Impact Assessment Act needs to do more to safeguard nature | WWF-Canada

Impact Assessment Act needs to do more to safeguard nature

Posted on 12 February 2018
Rattray Marsh Conservation Area
Rattray Marsh Conservation Area
© Frank Parhizgar / WWF-Canada
OTTAWA, Feb. 9, 2018 – The government of Canada missed an important opportunity to make the legislative changes needed through Bill C-69 to shift Canada significantly toward a more sustainable future.
This country’s ecological systems are increasingly threatened by carbon pollution, with sea-ice disappearing, every sub-watershed in the country already impacted by climate change and half of monitored vertebrate wildlife in serious decline
The Impact Assessment Act takes some steps toward safeguarding the health of ecological systems by restoring some oversight, but must go further toward reducing political influence and require that project approvals or rejections are based directly on the impact on Canada’s carbon reduction targets. 
On climate targets 
WWF-Canada is encouraged to see that, under the act, the government must take into account the impact assessments to determine whether the adverse effects of a project are in the public interest. The legislation requires that, when determining public interest, the government must consider the extent to which a project contributes to sustainability and the extent to which it hinders or contributes to Canada’s ability to meet climate change commitments. There is no language in the current legislation, however, that explicitly requires the rejection of projects not in alignment with Canada’s international commitments to limit global warming to 1.5C because they are outside the public interest, in recognition that climate change is an existential and economic threat above all others. 
On regional and strategic impact assessments 
To address cumulative impacts, decision-making on major projects must be guided by both strategic and regional environmental assessments. To achieve the goal of sustainable development, these assessments must be:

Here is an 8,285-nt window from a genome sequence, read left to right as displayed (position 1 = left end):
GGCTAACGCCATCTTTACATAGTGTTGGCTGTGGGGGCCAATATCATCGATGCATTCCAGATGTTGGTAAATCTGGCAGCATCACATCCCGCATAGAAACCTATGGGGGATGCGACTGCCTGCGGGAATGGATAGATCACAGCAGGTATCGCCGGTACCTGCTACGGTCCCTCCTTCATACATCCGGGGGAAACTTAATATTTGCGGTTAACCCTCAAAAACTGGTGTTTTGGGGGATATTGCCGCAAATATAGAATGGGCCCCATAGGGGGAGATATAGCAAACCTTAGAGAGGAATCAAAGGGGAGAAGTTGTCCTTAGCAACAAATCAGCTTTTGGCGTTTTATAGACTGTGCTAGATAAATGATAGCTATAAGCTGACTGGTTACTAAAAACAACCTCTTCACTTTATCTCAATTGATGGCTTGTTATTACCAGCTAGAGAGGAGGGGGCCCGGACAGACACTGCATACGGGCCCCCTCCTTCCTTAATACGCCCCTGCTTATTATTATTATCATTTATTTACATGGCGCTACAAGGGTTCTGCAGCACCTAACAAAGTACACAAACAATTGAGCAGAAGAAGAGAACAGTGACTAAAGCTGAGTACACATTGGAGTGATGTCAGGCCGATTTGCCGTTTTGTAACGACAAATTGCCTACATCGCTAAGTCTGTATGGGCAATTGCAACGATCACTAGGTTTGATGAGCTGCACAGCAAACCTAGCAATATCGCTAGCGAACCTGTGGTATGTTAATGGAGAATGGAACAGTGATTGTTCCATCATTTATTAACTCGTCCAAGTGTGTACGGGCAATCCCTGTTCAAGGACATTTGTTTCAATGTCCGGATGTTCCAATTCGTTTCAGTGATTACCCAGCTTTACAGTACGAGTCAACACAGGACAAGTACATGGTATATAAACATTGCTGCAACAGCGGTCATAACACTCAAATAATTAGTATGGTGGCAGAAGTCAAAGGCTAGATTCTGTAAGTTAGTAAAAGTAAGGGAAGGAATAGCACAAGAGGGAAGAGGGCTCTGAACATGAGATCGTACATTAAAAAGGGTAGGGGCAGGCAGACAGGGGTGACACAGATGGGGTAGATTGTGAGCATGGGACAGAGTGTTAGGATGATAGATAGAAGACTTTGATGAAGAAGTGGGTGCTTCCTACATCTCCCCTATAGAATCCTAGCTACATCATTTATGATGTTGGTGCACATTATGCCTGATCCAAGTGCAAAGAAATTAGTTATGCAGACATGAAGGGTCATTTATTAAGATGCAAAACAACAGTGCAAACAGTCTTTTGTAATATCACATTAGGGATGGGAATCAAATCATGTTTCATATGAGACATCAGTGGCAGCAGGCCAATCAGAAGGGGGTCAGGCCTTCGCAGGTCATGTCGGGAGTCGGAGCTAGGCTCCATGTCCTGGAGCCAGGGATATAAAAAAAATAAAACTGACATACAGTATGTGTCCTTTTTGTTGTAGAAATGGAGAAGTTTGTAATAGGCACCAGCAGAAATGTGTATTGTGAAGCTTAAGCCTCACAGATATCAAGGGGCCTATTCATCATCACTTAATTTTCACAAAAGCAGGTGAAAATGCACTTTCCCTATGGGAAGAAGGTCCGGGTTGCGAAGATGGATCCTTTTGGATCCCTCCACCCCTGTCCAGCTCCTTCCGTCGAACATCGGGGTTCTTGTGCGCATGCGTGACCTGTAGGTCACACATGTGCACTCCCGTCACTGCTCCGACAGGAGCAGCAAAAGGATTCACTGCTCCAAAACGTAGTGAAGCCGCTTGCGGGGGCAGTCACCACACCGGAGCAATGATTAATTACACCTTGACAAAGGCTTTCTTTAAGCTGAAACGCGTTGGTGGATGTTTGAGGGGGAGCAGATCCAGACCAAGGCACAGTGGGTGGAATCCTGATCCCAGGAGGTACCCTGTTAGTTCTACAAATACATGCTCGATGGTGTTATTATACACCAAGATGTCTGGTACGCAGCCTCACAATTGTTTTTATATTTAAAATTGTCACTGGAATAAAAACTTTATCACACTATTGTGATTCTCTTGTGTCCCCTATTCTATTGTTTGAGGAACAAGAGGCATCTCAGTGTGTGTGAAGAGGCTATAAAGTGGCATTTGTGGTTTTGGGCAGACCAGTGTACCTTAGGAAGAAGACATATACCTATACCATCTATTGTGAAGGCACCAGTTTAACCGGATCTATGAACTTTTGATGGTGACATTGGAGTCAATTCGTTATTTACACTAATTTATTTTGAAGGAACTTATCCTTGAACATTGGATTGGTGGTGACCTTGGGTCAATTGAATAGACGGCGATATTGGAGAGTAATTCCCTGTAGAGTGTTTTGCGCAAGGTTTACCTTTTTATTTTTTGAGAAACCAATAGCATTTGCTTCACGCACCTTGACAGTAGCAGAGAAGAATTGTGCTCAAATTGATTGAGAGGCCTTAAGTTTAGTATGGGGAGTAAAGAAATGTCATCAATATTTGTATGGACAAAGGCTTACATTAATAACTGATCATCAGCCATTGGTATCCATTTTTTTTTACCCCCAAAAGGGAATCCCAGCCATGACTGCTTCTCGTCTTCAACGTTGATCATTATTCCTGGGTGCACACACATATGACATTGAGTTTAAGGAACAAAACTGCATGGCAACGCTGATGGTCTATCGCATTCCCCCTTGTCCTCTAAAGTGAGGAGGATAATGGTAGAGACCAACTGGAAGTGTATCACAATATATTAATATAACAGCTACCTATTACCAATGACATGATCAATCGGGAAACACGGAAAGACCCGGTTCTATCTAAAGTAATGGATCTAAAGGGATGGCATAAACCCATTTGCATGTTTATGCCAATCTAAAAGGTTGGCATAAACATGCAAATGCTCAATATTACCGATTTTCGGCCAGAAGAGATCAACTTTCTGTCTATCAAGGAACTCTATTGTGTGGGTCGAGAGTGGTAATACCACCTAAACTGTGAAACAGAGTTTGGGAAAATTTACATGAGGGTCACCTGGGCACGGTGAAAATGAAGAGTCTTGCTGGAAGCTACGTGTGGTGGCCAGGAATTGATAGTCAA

• Quickly completed before more energy decisions are made locking Canada into a more carbon-intensive future.  
  • Enshrined through amended legislation as central to the decision-making process on projects. 
On decision-making 
Decision-making should be based on the findings of integrated, tiered regional and strategic environmental assessments, rather than being left to ministerial discretion. 
  • Without concrete language requiring that timely decision-making is based on the best available science and traditional ecological knowledge, ecosystem health and resiliency risks being undermined by short-term political interests. 
  • We look forward to learning more about future legislation stipulating which projects will be subject to impact assessments, particularly given the fact the new Canadian Energy Regulator will maintain adjudicative responsibility for projects not currently on the designated project list. We welcome the government’s invitation to provide feedback. 
On transparency 
Public interest is best served by using science to make evidence-based decisions. WWF-Canada is pleased to see increased transparency throughout the impact assessment process. 
Megan Leslie, president and CEO of World Wildlife Fund Canada, says: 
“Given the environmental and economic impacts of climate change across Canada and around the world, carbon pollution must be the driving factor in whether projects are approved or dismissed. Canadians want to make the transition to a carbon-free economy and want the government to put the physical and legal infrastructures in place to make that happen. Our ability to meet international climate targets while limiting disruption to the Canadian economy demands clear language enshrining Canada’s climate commitments as the key priority when determining public interest and explicitly requiring project approval be dependent on carbon reduction targets.” 
About World Wildlife Fund Canada 
WWF-Canada creates solutions to the environmental challenges that matter most for Canadians. We work in places that are unique and ecologically important, so that nature, wildlife and people thrive together. Because we are all wildlife. For more information, visit
For further information 
Philippe Devos, director of communications, +1 416 453 0092
Rattray Marsh Conservation Area
Rattray Marsh Conservation Area
© Frank Parhizgar / WWF-Canada Enlarge